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Huff v. Winston

Supreme Court of Virginia

September 8, 2016



          PRESENT: Lemons, C.J., Goodwyn, Mims, McClanahan, Powell, and Kelsey, JJ., and Russell, S.J.



         In this appeal, we consider the circumstances under which the Uniformed Services Employment and Reemployment Rights Act of 1994, 38 U.S.C. §§ 4301-4333 ("USERRA"), provides for a two-year convalescence period. We also consider whether 38 U.S.C. §§ 4312 and 4313 apply to claims based on an employer's conduct after reemployment.


         A. Factual Background

         Pamela Ennis Huff ("Huff") was initially hired by the Roanoke County Sheriff's Office (the "Sheriff") in November 2001 as a Deputy Sheriff. At the time, she was also a member of the United States Army Reserve.

         In December 2009, Huff was serving as a Deputy Sheriff Bailiff when she was called to active duty and deployed to Afghanistan.[1] During her tour of duty, Huff suffered a broken nose, injuries to her hip and spine, and a concussion, which resulted in a traumatic brain injury. In April 2011, she was diagnosed with post-traumatic stress disorder ("PTSD") and major depressive disorder.

         Huff returned from Afghanistan in May 2011, and she was discharged from active duty shortly thereafter. Upon her return, she contacted the Sheriff regarding reemployment. In July 2011, the Sheriff rehired Huff as a Deputy Sheriff Bailiff.

         Despite treatment at the Salem VA Medical Center, Huff continued to suffer from PTSD and depression-related symptoms during her employment. After certain incidents came to the Sheriff's attention, Huff was twice required to undergo "Fitness for Duty Evaluations." The Sheriff deemed Huff fit for duty on both occasions.

         In August 2011, Huff requested unpaid leave on Fridays due to ongoing counseling sessions that were scheduled for Thursday evenings. The Sheriff advised her that he could not provide leave on every Friday if she remained in the court services division. Instead, he offered to transfer her from court services to corrections to provide the office with greater scheduling flexibility. Huff considered the transfer a demotion, and declined to accept it. The Sheriff then indicated that she could take up to thirty days unpaid administrative leave to seek counseling and treatment. Beginning in late November 2011, Huff took thirty days leave pursuant to the Family and Medical Leave Act.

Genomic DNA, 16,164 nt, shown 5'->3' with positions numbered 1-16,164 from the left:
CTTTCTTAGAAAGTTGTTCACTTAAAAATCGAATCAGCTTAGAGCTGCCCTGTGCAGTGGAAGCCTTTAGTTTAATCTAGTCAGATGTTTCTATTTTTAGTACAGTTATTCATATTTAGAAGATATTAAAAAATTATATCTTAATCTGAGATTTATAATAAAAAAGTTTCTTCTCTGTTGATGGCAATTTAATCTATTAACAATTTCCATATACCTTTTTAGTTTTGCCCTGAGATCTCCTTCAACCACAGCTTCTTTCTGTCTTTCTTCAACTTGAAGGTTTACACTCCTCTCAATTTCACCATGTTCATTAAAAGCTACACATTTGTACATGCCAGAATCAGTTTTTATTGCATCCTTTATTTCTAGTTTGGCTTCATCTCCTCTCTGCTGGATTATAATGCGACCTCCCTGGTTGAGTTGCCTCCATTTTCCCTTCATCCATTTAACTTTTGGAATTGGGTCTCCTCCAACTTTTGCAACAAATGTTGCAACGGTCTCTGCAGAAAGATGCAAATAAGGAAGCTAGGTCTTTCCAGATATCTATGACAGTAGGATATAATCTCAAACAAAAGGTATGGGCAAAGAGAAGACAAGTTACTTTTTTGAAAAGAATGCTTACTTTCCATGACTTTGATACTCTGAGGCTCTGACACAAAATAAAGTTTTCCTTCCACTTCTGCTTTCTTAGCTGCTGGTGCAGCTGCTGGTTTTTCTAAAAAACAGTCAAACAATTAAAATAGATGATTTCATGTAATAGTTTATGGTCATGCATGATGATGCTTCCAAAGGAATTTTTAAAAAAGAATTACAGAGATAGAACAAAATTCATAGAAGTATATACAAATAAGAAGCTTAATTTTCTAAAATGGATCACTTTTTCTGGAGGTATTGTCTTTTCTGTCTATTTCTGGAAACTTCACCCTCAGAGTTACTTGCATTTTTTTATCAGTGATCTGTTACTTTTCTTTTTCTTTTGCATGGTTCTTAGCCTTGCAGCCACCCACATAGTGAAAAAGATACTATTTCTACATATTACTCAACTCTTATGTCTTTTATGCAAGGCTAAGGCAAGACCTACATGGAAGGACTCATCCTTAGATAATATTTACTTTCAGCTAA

Upon her return, Huff was authorized by her treating physician to work on a full-time, "light duty" basis through April 1, 2012. She began working in this capacity, and later submitted a request to remain on full-time, light duty through June 2012. However, in March 2012, Huff suffered a heart attack, which was deemed "service related" by her treating physician. After her heart attack, Huff went on disability leave.

         Huff's physician subsequently cleared her to return to work on a part-time, "full duty" basis from October 22, 2012 to January 21, 2013. Three days later, the Sheriff terminated her employment due to her inability to return to work in a full-time capacity.

         B. Procedural Background

         Huff filed a complaint in the Circuit Court of Roanoke County, asserting four counts against the Sheriff. In relevant part, the complaint alleged that (1) the Sheriff failed to properly reemploy Huff and failed to make reasonable efforts to accommodate her disability in violation of 38 U.S.C. § 4313, and (2) the Sheriff was required to allow Huff a two-year convalescence period before terminating her employment pursuant to 38 U.S.C. § 4312.[2]

         The parties submitted competing motions for summary judgment on the above counts. Relying on Francis v. Booz, Allen & Hamilton, Inc., 452 F.3d 299 (4th Cir. 2006), the circuit court ruled that Sections 4312 and 4313 apply only until the moment of reemployment. Because the Sheriff rehired Huff in the same position that she had left during her deployment, the circuit court found these provisions were inapplicable to her claims. Accordingly, the court granted the Sheriff's motion for summary judgment.

         The case proceeded to trial on the two remaining counts.[3] After Huff presented her evidence, the court granted the Sheriff's motion to strike the first count, while taking the Sheriff's motion to strike the remaining count under advisement. After the Sheriff presented his case, the jury returned a defense verdict on the remaining count.

         Huff appeals only the circuit court's decision to grant the Sheriff's motion for summary judgment.

         II. ANALYSIS

         A. Standard of Review

         "In an appeal from a circuit court's decision to grant or deny summary judgment, this Court reviews the application of law to undisputed facts de novo." St. Joe Co. v. Norfolk Redev. & Hous. Auth., 283 Va. 403, 407, 722 S.E.2d 622, 625 (2012). This appeal also presents questions of statutory interpretation, which the Court reviews de novo. Conye ...

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